Turning Vacation Days Into Cash: All You Need to Know About PTO Buyback

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According to U.S. Bureau of Labor Statistics, American employees constantly underutilize their vacation days and other paid time off (PTO).

Over half of them (57%) carry forward their sick days to the following year, and 53% do the same for vacation days.

As a result, companies accumulate a substantial liability due to unused vacation time and have to employ various strategies to manage it.

One is PTO buyback, a practice offering employees an additional opportunity to utilize their accrued time off and helping businesses improve financial flexibility and cost control.

In this blog post, we will delve deeper into this benefit, its associated pros, cons, and legal aspects.

Understanding PTO Buyback

The concept of PTO buyback emerged in the 1970s in the United States. Such programs allowed employees to exchange their accrued but unused PTO for monetary compensation at the end of the year or during specific periods.

The PTO types to be “cashed out” included vacation days, personal days, and sometimes sick leave. However, the number of such days was usually subject to a maximum limit set by the employer or state law.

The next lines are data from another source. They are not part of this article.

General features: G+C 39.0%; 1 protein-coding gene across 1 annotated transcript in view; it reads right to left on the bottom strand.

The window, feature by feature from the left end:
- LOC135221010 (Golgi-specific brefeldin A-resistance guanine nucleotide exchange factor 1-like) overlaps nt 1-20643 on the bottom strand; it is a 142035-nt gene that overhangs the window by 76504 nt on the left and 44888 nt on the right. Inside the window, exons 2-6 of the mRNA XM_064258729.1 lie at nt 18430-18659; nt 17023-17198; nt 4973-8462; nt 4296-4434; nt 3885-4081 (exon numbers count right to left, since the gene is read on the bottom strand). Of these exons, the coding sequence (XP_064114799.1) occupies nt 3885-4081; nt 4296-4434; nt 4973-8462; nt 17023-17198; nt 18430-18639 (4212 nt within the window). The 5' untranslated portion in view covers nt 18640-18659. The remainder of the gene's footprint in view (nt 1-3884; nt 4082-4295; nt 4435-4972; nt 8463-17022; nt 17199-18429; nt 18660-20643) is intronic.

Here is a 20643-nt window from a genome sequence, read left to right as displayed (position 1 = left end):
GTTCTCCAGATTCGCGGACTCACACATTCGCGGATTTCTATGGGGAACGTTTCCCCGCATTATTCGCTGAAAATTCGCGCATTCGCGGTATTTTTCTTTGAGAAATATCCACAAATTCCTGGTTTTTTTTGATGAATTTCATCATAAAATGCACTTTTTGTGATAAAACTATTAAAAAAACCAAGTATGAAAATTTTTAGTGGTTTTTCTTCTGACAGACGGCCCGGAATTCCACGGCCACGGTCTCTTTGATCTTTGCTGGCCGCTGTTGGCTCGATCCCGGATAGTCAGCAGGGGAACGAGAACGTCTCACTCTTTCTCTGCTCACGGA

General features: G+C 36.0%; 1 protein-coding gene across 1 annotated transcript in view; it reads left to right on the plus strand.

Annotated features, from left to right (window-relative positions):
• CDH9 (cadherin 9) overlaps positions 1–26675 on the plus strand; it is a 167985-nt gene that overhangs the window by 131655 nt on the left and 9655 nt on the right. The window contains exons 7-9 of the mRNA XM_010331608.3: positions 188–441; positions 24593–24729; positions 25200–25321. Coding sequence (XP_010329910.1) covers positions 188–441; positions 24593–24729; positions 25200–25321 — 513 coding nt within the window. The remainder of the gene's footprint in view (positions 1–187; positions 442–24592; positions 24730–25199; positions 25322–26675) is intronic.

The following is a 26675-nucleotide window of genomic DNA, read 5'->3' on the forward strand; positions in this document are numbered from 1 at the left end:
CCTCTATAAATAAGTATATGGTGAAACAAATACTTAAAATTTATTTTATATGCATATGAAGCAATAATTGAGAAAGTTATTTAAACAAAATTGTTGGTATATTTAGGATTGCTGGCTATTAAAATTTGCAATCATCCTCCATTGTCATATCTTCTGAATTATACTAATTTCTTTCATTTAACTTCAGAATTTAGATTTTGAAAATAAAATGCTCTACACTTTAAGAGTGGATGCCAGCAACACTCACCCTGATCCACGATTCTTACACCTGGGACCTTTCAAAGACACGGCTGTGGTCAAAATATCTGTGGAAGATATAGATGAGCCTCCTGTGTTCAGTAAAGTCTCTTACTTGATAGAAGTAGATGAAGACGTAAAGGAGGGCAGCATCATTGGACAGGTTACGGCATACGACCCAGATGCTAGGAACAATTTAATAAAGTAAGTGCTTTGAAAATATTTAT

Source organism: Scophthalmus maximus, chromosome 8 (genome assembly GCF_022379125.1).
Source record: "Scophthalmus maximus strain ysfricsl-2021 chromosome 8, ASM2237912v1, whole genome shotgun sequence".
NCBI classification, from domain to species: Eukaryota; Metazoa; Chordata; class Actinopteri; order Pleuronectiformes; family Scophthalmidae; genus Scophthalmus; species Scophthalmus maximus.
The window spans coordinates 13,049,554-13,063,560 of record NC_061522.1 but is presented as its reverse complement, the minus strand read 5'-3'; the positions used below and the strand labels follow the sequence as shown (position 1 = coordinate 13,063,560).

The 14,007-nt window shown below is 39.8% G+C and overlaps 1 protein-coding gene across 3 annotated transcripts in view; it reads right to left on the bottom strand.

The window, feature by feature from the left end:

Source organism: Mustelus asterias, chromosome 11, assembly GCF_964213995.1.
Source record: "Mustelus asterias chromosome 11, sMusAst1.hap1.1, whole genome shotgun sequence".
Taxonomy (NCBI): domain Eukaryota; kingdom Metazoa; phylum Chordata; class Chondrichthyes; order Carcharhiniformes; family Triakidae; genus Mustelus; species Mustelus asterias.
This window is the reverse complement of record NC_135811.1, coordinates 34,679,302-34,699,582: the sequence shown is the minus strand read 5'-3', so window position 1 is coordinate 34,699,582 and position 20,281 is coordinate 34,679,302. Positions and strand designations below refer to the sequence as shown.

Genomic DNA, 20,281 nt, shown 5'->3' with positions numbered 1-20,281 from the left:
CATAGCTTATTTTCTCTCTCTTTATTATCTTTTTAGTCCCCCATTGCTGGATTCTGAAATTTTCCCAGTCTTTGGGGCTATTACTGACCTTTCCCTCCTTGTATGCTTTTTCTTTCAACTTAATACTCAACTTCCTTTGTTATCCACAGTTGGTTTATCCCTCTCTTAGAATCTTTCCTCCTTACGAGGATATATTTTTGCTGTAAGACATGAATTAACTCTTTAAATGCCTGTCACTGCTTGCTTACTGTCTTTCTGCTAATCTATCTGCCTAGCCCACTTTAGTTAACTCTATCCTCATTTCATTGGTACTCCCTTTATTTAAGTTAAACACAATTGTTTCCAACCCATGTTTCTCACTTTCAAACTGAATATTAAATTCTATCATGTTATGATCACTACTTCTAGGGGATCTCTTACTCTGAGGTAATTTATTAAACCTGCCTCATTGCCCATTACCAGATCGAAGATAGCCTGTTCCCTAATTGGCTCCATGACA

As more employers recognized the advantages of the new approach, the PTO plan gained popularity and became a common workplace benefit across various industries by the 1980s.

Over time, the program has undergone evolution, incorporating different variations. Some adaptations include enabling employees to carry over unused vacation time to the following year or to donate their surplus time to a colleague in need.

But still, PTO buyback has advantages and disadvantages that should be carefully considered.

For example, employers can budget more accurately when they know they will pay out unused time off. However, buyback creates financial liability for the company, especially if many employees opt for it simultaneously.

Regarding employees, the buyback offers additional income to cover unexpected expenses or emergencies but can lead to burnout and decreased work-life balance.

Calculating PTO Buyback

The calculation for PTO buyback is relatively straightforward.

Determine the employee’s hourly wage.
Multiply the number of unused PTO hours by the employee’s hourly wage to arrive at the total amount to be paid out.


In 2024, John was granted a total of 21 days of paid time off (PTO), but he only took 10 days throughout the year. As a result, she had 11 days of unused PTO remaining.

Given that John’s daily rate of pay for PTO is $120, his PTO buyback value is calculated by multiplying the number of unused days (11) by his daily rate of pay ($120). Therefore, John’s PTO buyback amount is $1320.

Adjustment for Taxes

In most states, PTO buyback is treated as taxable income for the employee.

This means the the payment for unused PTO must be reported on their W-2 (or other applicable) form. The employer will withhold taxes from the payment based on the employee’s withholding allowances and tax bracket, as shown below.

PTO Payout in accordance with IRS requirements = (Hourly Pay Rate × Unused PTO Hours) × (1 − 0.22)

22% is the Federal Income Tax.

Under IRS Section 127, employers have the option to provide PTO buyback bonuses as a means to aid employees in repaying their student loans.